A top-out spring prevents...
A top-out spring prevents the fork from abruptly, um...topping out. This is a Kawasaki ZX-6R Big Piston Fork.
I recently purchased a 2008 ZX-14. I had no problems getting the shock set up but when it came to adjusting the fork I was completely puzzled by the results I was getting. By running the adjusters through the extremes of adjustment my useable range of sag was between 42mm and 56mm. Typically, I set sag to 30mm front and rear. I have set sag on the numerous sportbikes I have owned over the past 26 years and have never encountered anything like this. I searched the Internet and the only real information I found was on Race Tech's site. The info leads me to believe I have encountered what's known as "top-out" springs. I have read the Race Tech tip "Sport Bike Relaxed Preload" but it is still unclear to me how I go about setting up fork sag properly on this bike. Race Tech says the bike has a long top-out spring and "this requires 20mm relaxed preload minimum". Does this mean I just deduct 20mm from my calculations to get the correct sag? I am not sure how to go about setting the fork sag on this particular bike, could you enlighten me?
Yes, the ZX-14 has long, soft top-out springs in the front fork, and that does make it difficult to set sag properly. Originally, top-out springs were intended to provide a soft buffer for the fork to fully extend against when - for example - the front wheel came off the ground. But over the last few years, other advantages have been found by using long, soft top-out springs in both the fork and shock. The chart shows how the overall spring rate in a fork is affected by the addition of a top-out spring. The rate near full extension changes as the top-out spring compresses, effectively working against the main spring's extension. The advantage can be seen here: with a conventional setup, it takes a significant amount of force (20kg in our example) to compress the fork at all. This means that as you accelerate out of a corner, if there is less than 40kg of weight on your front wheel (20kg on each fork tube) the suspension won't budge. This leads to the front end skipping over bumps and potentially causing headshake. A fork with long top-out springs will move with any force applied at all, making it much more compliant over small bumps accelerating out of corners.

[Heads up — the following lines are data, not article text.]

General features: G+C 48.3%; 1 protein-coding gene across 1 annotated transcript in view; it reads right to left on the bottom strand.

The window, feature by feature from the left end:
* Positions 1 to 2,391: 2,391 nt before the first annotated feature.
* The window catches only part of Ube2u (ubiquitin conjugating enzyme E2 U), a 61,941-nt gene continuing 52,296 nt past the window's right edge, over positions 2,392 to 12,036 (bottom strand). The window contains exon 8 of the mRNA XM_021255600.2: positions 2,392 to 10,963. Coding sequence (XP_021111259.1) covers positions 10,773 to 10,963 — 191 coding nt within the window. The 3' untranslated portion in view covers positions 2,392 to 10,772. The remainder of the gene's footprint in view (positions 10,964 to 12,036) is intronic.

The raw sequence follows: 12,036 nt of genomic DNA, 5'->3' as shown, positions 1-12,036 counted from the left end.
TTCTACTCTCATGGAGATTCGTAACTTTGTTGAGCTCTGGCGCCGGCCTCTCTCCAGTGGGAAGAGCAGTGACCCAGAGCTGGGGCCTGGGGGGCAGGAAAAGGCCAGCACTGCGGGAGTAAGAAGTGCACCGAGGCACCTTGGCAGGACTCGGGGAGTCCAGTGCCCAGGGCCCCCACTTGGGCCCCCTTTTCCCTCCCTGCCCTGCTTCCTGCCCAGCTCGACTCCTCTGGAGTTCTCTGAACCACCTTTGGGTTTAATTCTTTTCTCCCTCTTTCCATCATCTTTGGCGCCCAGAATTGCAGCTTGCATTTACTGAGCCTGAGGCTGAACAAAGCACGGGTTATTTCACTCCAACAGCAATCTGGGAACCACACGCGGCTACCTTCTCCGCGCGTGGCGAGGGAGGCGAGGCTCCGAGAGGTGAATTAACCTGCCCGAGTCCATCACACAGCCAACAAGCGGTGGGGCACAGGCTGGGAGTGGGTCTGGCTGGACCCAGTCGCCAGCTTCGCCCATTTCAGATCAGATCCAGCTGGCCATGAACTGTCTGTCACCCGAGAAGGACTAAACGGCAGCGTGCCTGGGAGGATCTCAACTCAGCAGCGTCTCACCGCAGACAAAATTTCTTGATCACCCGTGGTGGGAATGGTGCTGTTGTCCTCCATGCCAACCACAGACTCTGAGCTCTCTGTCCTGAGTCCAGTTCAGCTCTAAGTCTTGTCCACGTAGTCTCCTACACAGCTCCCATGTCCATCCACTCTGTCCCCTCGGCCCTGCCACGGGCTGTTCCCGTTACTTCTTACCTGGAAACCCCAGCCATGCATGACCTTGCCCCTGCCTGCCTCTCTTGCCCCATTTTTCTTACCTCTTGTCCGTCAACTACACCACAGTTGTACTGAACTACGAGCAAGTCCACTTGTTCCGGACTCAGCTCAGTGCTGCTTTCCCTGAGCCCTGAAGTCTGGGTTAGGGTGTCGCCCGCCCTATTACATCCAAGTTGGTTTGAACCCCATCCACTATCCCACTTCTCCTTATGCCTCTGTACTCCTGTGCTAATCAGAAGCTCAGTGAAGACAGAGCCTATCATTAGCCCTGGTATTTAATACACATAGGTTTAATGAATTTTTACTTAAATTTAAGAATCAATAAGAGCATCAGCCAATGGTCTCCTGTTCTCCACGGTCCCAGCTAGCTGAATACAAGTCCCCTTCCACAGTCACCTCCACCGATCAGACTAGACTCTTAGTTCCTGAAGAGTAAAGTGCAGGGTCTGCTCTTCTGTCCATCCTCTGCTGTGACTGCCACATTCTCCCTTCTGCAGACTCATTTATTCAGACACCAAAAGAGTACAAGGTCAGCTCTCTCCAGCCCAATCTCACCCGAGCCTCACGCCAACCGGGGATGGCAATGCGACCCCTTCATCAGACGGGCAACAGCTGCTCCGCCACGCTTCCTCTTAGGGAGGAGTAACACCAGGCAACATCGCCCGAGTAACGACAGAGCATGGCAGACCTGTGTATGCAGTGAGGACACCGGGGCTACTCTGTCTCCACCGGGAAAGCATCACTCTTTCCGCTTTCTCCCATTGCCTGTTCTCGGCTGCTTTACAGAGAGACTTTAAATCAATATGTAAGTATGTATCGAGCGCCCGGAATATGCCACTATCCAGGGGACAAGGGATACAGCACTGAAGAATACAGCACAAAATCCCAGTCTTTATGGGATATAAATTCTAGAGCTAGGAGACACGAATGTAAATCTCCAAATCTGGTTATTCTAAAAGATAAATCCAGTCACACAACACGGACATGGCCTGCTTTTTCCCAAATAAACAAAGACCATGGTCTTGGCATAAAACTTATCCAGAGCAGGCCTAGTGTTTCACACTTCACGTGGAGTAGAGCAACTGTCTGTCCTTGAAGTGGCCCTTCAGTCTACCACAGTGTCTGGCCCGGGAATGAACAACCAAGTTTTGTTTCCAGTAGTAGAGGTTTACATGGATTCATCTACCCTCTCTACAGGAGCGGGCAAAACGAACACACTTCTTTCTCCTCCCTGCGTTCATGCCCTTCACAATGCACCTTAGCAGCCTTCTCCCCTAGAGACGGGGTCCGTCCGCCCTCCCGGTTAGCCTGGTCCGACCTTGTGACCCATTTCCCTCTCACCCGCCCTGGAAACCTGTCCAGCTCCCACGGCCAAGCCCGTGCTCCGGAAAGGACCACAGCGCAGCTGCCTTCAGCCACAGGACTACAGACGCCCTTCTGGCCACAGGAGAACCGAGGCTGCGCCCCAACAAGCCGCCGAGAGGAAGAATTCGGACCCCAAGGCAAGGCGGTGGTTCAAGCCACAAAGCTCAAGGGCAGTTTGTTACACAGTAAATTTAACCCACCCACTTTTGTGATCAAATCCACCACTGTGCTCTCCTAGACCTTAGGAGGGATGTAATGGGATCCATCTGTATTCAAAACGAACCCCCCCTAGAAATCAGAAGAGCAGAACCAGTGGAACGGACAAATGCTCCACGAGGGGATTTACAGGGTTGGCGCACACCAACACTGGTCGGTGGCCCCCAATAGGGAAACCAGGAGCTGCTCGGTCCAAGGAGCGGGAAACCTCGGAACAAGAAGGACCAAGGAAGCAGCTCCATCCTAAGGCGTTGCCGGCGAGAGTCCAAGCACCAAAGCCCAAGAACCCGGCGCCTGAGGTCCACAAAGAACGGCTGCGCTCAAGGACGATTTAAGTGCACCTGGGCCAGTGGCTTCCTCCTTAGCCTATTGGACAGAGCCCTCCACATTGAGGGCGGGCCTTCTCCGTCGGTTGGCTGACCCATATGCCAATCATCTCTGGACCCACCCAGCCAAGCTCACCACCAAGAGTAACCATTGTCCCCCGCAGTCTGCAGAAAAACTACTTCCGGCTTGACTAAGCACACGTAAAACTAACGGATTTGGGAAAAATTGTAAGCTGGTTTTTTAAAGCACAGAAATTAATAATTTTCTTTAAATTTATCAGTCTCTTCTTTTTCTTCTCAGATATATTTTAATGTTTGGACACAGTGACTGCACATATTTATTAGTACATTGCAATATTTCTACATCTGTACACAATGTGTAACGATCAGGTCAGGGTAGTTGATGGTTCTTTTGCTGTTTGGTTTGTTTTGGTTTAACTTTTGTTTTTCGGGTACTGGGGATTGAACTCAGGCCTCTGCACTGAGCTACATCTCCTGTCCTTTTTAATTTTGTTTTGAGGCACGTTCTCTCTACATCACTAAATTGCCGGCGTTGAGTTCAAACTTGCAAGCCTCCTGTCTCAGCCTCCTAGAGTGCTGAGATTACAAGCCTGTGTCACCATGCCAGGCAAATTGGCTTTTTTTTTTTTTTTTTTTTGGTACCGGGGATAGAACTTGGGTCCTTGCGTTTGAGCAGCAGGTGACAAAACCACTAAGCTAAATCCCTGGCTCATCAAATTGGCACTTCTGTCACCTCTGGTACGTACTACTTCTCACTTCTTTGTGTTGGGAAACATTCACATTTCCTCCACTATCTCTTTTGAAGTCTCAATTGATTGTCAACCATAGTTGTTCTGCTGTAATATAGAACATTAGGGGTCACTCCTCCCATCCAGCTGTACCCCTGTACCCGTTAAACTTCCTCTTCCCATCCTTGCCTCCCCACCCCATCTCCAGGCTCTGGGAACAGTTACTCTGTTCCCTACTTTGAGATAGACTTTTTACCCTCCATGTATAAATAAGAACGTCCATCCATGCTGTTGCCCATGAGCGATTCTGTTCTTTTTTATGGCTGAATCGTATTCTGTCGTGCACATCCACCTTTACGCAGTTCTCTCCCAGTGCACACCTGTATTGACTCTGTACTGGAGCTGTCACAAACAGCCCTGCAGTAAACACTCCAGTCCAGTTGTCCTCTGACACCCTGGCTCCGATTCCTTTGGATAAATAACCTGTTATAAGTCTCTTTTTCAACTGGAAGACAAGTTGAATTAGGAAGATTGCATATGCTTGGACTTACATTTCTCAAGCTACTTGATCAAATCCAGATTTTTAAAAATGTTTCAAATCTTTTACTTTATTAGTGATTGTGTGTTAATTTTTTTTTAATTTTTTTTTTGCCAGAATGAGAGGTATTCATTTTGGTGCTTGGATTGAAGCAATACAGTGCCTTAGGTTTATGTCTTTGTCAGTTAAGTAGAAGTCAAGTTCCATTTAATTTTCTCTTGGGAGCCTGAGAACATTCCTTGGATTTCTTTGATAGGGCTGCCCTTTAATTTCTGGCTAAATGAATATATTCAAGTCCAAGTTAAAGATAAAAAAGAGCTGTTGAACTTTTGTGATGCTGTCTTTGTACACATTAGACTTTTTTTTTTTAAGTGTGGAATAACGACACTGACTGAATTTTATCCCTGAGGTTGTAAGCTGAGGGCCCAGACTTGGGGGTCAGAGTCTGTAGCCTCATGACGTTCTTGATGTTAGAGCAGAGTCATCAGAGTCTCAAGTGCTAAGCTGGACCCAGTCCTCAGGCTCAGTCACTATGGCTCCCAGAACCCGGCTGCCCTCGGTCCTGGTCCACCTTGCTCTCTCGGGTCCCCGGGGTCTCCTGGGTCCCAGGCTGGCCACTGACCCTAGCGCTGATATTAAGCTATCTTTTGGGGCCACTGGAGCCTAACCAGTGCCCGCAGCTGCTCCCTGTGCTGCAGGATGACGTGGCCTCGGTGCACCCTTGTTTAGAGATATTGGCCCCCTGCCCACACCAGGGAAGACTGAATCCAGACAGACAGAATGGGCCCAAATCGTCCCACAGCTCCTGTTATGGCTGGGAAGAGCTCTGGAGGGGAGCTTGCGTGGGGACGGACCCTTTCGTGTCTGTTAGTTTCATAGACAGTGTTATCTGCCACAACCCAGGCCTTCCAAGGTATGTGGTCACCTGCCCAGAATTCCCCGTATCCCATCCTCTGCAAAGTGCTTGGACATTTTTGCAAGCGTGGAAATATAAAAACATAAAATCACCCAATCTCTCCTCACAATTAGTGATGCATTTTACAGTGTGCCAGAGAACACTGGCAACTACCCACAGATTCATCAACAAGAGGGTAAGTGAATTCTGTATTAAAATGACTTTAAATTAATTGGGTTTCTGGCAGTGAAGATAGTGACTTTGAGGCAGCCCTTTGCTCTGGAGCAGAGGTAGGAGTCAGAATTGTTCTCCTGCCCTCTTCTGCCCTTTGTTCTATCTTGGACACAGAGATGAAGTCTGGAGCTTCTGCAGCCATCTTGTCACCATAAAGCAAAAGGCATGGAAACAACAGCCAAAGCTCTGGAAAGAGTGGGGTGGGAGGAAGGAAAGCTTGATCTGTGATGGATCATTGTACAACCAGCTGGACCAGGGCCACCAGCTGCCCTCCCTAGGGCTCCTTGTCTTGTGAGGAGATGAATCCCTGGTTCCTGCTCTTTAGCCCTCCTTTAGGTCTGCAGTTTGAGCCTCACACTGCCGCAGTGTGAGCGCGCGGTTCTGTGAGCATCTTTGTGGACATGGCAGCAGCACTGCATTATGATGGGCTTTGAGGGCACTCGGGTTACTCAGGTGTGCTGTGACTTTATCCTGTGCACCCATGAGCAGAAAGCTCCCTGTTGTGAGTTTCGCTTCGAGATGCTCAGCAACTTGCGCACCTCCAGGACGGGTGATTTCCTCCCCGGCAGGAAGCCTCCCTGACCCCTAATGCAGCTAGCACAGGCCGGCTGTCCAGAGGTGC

Race Tech defines relaxed preload as how much the spring would be compressed when installed if the top-out spring were to remain fully extended. But the top-out spring compresses when the main spring is installed, meaning you would have to disassemble your fork to make these measurements and check. How the main spring and top-out spring interact depends on the rate of each, so there is no set rule to use when setting sag. You will certainly want more than 30mm to account for the top-out spring, but not necessarily 20mm more.
In these cases it's best to set sag based on how your bike handles. Put a zip tie on a fork tube to make sure the fork is not bottoming, and experiment with front preload settings to see how your bike reacts to the changes. Pay particular attention to its behavior exiting corners, as the other danger is that the fork will still top out under acceleration. Record your sag numbers as you go, so that if you start to make internal changes you'll have a baseline to work from. Note that your ZX-14 also has a top-out spring in the shock; the same concept applies to the rear shock under braking, when the rear wheel is skimming over the pavement. You may want to experiment with your rear sag setting as well.
A fork with no top-out springs...
A fork with no top-out springs will have a single spring rate over its travel, as shown here with the dashed line. Adding top-out springs - the solid line - reduces the spring rate near full extension.
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